Very pretty, but also very flabby.

Knock at the Cabin

Review:Movies:Knock at the Cabin

Sophie's Choice, set in an Airbnb.

Scream 6

Gory, not clever, not sure why I bothered.

The Last Sentinel

Should have ended: "What did the cats, the horse, the swallows, and Rob do to deserve this?". Reasonably atmospheric in places but ultimately not that good.

The Wandering Earth 2

Review:Movies:The Wandering Earth 2

I very nearly skipped this because the first movie was action trash, like a Chinese take on the indecipherable Transformers movies. The Wandering Earth 2 is a prequel, about dueling visions of how to escape the imminent demise of the Sun. Option 1 is attaching thousands of engines to the Earth and moving it to a different solar system (you can guess this is what ends up happening). Option 2 is digitizing people. It's never made entirely clear where the digitized people would live once the Earth has been engulfed by the Sun, but you're not going to enjoy this movie if you stop to think about any part of it for too long. Like why does a space elevator use rockets? Despite all this it's really good and has the Liu Cixin vibes that I missed from the first film.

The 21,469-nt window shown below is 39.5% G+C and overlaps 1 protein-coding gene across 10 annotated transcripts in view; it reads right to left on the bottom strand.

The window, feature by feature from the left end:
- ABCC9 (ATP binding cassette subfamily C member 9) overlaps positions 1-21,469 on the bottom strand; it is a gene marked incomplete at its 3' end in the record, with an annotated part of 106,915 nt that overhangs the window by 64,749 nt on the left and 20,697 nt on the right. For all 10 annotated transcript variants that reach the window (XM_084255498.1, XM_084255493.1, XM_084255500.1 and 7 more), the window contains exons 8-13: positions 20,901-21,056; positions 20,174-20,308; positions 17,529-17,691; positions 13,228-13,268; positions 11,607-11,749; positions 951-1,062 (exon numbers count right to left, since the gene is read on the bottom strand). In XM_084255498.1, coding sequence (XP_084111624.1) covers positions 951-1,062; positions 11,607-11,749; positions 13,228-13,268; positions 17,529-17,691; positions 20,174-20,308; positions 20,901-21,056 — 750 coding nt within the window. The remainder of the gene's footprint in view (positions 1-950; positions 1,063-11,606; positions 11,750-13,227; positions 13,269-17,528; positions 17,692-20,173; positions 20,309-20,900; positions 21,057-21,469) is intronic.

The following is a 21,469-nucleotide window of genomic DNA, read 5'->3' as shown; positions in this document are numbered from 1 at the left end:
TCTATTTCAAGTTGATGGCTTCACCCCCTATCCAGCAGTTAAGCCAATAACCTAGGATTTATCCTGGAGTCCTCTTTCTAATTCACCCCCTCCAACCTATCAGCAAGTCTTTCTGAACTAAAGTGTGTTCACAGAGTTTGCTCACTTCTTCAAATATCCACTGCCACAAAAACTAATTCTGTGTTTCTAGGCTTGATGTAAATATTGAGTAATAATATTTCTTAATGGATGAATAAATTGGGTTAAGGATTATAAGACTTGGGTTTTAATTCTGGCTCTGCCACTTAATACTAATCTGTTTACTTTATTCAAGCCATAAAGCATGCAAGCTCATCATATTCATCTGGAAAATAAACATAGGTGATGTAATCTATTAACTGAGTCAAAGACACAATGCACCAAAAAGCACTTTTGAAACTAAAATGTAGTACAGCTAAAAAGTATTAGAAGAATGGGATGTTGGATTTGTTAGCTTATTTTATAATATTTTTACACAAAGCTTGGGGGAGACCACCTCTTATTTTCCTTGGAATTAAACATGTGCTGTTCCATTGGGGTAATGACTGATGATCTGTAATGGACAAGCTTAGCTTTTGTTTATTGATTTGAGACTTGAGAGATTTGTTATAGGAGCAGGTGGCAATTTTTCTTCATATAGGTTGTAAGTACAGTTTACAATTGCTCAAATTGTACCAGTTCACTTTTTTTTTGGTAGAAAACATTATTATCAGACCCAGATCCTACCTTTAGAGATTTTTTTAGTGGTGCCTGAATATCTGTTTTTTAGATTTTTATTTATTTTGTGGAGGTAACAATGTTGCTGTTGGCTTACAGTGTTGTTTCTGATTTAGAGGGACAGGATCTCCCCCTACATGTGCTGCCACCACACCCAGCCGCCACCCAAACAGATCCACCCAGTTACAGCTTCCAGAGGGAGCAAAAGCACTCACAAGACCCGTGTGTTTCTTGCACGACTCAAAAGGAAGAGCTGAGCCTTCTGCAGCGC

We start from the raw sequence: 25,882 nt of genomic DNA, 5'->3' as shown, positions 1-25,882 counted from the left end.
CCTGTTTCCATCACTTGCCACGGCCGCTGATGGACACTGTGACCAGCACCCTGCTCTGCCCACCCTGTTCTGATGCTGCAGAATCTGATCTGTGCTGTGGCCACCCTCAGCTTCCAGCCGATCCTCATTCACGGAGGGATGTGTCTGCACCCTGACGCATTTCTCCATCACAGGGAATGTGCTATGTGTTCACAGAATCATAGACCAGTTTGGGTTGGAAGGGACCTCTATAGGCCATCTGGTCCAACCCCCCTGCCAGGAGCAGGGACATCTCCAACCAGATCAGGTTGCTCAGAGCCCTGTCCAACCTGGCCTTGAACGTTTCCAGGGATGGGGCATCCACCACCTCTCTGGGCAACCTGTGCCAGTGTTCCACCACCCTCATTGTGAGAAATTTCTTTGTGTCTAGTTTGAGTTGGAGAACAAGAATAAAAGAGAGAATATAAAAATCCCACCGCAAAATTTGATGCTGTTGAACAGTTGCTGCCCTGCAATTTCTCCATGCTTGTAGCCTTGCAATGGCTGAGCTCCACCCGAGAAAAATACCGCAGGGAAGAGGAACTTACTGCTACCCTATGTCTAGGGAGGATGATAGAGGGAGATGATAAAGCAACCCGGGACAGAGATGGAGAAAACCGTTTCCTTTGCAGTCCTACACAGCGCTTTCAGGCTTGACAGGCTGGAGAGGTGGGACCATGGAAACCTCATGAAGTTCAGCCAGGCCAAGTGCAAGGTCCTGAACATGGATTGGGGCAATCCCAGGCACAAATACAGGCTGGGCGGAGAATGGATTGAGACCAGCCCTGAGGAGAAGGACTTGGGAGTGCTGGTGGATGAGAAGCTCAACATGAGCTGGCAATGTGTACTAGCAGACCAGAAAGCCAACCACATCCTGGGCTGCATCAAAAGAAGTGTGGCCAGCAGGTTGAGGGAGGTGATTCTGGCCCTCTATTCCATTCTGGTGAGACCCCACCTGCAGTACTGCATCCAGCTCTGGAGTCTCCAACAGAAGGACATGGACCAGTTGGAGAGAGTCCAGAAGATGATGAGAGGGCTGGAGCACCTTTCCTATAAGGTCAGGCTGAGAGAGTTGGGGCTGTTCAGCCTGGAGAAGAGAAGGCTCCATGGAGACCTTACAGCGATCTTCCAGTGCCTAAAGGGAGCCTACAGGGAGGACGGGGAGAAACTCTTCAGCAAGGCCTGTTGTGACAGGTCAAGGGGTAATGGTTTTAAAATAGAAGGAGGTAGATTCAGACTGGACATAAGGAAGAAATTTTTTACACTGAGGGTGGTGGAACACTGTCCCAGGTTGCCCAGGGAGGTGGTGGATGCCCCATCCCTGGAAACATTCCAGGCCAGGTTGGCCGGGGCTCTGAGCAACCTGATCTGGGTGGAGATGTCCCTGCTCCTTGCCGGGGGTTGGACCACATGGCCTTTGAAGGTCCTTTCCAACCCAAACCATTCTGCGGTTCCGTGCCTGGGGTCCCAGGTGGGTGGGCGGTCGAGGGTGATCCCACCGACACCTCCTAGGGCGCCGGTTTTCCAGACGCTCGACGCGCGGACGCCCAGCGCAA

Anatomy of a Scandal

Review:TV:Anatomy of a Scandal

Anatomy of a Scandal has shades of the original House of Cards but without the dark humor. It keeps the pace up and the revelations coming, pretty good overall.



Beef is a Korean-American focused comedy about a parking lot altercation that rapidly spirals out of control. It's outstanding.

Succession Season 4

Review:TV:Succession Season 4

This ended as well as it could have. Roys, you suck but you will be missed.

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Reviews for May 2023